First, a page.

We grabbed guns and lights and threw on coats.  Arlis shown a light in the coop.  Hens were in the floor-that was a bad sign.  On the top of the run door was a raccoon, perched up trying to escape or hide like a cornered cat.  Now, raccoons don’t come out in the day.  If they do, something’s wrong.    Since this was the first nightly visit, that means this coon was probably rabid, and much more dangerous than normal.
“There it is!  Over the door!  Coon!  Coon!  Shoot!  Shoot!”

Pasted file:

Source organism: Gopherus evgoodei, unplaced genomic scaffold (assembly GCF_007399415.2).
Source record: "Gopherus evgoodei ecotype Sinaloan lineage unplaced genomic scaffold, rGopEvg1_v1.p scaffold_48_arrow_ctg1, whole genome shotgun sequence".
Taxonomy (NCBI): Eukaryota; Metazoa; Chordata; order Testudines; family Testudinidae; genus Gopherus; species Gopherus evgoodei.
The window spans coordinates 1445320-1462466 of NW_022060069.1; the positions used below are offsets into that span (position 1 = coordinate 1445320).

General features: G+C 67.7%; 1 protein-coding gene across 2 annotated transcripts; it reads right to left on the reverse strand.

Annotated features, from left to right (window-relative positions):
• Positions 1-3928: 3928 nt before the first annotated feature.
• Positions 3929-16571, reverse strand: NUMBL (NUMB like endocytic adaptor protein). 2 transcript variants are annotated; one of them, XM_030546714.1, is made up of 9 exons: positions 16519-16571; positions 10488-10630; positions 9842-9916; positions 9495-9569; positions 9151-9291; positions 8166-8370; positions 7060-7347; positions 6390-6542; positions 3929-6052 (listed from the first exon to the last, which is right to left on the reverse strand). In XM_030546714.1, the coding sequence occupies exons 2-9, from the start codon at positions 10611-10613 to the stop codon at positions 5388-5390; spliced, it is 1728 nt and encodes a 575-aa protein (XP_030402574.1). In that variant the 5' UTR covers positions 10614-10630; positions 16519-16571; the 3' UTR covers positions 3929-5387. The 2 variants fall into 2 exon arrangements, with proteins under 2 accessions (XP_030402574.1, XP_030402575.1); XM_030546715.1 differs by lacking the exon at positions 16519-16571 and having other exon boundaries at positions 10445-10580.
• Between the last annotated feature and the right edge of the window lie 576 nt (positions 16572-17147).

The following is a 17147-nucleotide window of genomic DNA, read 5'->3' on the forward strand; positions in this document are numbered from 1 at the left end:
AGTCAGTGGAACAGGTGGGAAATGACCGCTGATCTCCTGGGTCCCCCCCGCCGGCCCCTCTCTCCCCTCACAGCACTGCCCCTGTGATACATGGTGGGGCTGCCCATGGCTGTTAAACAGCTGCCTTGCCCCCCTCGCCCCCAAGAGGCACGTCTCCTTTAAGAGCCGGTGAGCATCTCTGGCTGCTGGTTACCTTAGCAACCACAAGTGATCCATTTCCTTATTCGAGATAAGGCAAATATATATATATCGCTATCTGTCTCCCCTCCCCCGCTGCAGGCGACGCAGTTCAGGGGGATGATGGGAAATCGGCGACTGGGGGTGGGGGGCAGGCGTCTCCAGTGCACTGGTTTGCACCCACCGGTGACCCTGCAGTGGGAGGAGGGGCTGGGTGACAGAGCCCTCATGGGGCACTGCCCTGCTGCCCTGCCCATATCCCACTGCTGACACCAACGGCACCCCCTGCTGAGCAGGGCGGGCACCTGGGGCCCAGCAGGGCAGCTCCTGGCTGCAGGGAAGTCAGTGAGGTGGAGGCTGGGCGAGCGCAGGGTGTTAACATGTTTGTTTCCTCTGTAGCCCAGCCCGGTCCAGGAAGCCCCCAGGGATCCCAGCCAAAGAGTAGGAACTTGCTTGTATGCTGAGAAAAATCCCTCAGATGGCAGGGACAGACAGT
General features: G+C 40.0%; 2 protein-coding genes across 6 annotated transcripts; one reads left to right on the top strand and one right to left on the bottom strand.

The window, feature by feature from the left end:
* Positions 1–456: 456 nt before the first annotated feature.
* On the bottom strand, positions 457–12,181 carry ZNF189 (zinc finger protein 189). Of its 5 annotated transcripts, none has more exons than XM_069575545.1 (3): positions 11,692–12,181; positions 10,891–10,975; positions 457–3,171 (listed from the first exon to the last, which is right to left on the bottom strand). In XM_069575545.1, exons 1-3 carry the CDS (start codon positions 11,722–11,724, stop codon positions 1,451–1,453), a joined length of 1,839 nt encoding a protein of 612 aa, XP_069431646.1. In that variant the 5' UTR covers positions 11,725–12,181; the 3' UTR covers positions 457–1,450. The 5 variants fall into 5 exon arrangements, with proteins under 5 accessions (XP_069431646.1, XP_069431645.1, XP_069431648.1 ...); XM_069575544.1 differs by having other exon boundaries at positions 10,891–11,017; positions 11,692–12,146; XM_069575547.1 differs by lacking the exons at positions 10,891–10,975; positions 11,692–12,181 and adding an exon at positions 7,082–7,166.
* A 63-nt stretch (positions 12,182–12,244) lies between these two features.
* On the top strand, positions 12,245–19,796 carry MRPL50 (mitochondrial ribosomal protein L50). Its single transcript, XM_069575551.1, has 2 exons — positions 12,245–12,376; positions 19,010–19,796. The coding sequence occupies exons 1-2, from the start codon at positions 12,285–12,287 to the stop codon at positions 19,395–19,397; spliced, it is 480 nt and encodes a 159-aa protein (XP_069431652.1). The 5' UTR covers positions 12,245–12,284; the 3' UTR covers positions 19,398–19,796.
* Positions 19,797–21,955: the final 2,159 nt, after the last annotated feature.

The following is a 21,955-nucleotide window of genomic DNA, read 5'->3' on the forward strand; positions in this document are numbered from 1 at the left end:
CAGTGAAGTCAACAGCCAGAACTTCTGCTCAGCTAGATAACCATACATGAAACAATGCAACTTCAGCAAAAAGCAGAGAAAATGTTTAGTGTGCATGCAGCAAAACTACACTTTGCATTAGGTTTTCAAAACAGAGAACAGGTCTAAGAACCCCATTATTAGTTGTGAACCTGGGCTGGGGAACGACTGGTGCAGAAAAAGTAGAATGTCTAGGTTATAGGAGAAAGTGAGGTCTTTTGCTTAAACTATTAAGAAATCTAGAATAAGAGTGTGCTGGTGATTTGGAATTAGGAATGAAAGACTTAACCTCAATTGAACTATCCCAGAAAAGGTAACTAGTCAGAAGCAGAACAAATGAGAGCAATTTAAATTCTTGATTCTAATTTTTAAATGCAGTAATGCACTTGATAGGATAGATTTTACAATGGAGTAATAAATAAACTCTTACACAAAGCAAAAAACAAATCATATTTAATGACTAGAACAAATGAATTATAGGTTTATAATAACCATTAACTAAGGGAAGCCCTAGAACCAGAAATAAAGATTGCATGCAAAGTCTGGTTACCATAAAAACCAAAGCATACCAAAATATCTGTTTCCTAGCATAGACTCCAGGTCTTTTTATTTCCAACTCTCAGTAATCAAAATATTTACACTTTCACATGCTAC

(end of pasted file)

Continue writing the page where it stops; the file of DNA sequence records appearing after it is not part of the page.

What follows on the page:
Arlis shot with rat shot and then turned and ran.  It’s pitch dark out and a bunch of birds are terrified.  They’re hitting Arlis in the back of his legs.  He thinks it’s that coon.  He screaming words to make a sailor blush (I wrote some down to look up later), and since he had the light, and there was a potentially rabid and wounded coon on my trail, I followed.  Of course since my loving husband practically ran me over getting out, there wasn’t much to think about.  I passed him up, tripped on chicken wire, and turned (apprehensively) screaming, “Are you OK?  Are you OK?  Did it get you?”  I honestly don’t remember what he said, just that we met in the house and calmed down.